You might also like: What you need to drive distribution revenue in 2023.

Discover the value in great content

According to Demand Gen Report, 51 per cent of B2B buyers surveyed rely on content to research their buying decisions. In fact, 47 per cent don’t even engage with a sales rep until they’ve viewed three to five pieces of content. This can be in the form of value-led content original articles, blog posts, infographics, guides and ebooks, or even photos and videos. Demand Metric says that content marketing costs 62 per cent less than traditional marketing but generates about three times as many leads per dollar spent, so content marketing really makes sense for your bottom line. 

Refine your SEO strategy

Search Engine Journal says that the first organic search result has a click-through rate of 28.5 per cent; the second result has a click-through rate of 15 per cent and the third result has a click-through rate of 11 per cent. Then, the tenth result has a click-through rate of only 2.5 per cent. So, you want your website to make it to at least the top three search results. Search engine optimization — or SEO — involves adopting strategies to boost your website’s rankings in search results. One way to do this is through the strategic use of keywords and key phrases. Another is to get other reputable sites to link your content. 

Optimize your conversions

With conversion rate optimization — or CRO — you test elements of your website to see which versions result in more conversions. For example, you can different CTA messaging to understand what is more effective at converting your leads to customers. This way, you can keep tweaking your website to get not only more flow to the site, but also more actual clients.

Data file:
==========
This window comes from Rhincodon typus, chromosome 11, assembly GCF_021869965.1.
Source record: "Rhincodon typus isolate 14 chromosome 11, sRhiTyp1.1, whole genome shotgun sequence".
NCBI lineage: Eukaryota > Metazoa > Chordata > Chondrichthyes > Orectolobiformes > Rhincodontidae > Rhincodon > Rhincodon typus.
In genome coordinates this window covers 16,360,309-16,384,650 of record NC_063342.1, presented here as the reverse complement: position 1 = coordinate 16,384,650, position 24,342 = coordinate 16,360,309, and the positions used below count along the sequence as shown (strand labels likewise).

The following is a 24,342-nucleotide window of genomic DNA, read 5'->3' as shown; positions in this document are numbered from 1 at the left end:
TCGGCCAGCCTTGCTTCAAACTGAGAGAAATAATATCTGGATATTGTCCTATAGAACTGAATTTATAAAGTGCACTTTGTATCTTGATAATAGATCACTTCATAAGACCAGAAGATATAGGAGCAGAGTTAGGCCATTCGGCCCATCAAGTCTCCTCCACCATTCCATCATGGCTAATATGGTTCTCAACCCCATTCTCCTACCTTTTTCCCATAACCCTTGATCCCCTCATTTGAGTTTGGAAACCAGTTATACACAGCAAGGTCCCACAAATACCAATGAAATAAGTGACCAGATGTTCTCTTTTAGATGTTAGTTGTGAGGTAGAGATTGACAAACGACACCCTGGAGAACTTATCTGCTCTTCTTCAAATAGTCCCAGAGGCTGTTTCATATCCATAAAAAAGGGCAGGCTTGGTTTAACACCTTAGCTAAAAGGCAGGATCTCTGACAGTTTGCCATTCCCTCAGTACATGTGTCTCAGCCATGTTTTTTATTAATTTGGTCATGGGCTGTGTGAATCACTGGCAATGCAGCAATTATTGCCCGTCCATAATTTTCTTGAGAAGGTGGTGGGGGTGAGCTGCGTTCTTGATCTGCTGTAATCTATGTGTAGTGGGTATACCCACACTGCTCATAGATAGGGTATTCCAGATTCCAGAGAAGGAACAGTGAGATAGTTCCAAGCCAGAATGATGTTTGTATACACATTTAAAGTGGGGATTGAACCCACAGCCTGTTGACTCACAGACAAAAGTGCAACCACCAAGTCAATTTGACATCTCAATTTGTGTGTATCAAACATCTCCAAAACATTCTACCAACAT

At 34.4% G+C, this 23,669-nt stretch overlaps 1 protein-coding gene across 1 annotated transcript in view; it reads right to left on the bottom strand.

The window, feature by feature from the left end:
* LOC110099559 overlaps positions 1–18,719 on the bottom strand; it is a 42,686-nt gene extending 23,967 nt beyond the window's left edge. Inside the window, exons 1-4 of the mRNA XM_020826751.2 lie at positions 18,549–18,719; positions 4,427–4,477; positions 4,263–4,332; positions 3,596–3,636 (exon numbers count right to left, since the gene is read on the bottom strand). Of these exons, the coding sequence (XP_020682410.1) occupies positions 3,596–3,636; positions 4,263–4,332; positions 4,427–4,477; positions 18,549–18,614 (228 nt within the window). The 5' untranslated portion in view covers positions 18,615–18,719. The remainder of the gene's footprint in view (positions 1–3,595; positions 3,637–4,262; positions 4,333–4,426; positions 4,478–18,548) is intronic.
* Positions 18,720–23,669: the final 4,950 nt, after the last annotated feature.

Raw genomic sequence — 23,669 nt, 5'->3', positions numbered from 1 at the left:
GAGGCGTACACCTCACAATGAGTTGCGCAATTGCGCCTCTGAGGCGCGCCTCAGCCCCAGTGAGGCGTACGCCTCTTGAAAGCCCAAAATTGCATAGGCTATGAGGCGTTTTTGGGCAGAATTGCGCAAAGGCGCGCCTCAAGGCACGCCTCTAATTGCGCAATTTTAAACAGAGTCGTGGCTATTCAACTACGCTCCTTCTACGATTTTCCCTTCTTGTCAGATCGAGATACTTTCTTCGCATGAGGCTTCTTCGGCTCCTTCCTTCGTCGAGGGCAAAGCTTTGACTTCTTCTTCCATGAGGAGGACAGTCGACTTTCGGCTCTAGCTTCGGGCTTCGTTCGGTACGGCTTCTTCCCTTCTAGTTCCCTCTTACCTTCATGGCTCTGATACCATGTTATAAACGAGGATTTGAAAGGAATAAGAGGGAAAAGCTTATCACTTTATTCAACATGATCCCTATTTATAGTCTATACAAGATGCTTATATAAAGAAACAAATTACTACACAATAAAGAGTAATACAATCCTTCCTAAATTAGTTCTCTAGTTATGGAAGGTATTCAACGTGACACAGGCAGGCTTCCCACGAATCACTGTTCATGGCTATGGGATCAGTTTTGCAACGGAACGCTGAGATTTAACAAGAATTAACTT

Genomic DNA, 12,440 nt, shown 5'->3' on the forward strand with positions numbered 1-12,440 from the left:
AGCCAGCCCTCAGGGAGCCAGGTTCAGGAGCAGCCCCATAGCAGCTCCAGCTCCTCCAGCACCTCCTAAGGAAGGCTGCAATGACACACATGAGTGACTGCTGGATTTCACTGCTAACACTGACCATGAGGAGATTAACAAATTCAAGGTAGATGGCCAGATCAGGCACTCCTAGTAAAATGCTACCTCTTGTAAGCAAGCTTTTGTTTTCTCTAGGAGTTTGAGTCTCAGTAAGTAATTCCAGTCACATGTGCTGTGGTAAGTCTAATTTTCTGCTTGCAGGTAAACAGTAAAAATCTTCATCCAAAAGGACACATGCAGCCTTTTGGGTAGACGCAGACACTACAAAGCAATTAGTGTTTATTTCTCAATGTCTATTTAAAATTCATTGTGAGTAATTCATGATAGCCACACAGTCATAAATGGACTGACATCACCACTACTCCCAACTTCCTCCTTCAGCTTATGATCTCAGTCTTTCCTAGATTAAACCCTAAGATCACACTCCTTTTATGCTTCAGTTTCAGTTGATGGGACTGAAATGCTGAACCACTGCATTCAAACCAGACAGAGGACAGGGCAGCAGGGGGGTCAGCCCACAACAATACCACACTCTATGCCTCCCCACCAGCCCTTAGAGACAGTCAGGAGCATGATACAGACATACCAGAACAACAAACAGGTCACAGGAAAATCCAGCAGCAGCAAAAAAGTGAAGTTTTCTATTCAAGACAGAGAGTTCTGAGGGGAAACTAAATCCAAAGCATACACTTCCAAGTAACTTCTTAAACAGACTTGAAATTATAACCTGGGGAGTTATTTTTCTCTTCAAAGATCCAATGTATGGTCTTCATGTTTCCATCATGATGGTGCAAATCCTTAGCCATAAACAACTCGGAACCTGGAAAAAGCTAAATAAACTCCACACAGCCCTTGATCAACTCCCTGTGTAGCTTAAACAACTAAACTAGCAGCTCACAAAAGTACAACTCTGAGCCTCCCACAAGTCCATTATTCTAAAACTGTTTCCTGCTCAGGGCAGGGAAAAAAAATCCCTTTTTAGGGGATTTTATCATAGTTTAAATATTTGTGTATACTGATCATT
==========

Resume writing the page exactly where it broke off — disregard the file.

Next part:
Consider alternate distribution channels

Beyond SEO and SEM, think of any potentially untapped distribution channels. Has ELT spread the word about your company through appearances on podcasts, and at in-person SaaS events? These can be a great way engage with potential clients in real time and answer any questions they might have. When you post them on your website, it will increase the amount of time people spend on your webpages, which can help boost your conversion rates with search engines. 

But don't forgot your social channels

According to a study by the International Data Corporation or IDC, 75 per cent of B2B buyers and 84 per cent of C-level or VP executives surveyed use social media to make purchasing decisions. Social media platforms like LinkedIn, Facebook and Twitter are great for sharing your marketing content while YouTube and TikTok are especially useful for audiovisual content. Remember that different demographics are best targeted on different platforms, so you’ll need to consider which apps your target audiences are using the most — and exactly what those platform nuances are.

You’ve got our best growth channel tips and tricks, so let’s see how far you grow!

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Joint venture

noun
[joynt ven·chr]

A joint venture is a business collaboration between two parties on a project. Both parties will benefit from bringing their shared resources and knowledge, and neither party will take on the sole burden of the risk.

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Buyer persona

noun
[bahy-er per-soh-nuh]

These depictions of target customers help to define your company's ideal target customers.

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SaaS partner programs

noun
[sas pahrt-ner proh-grams]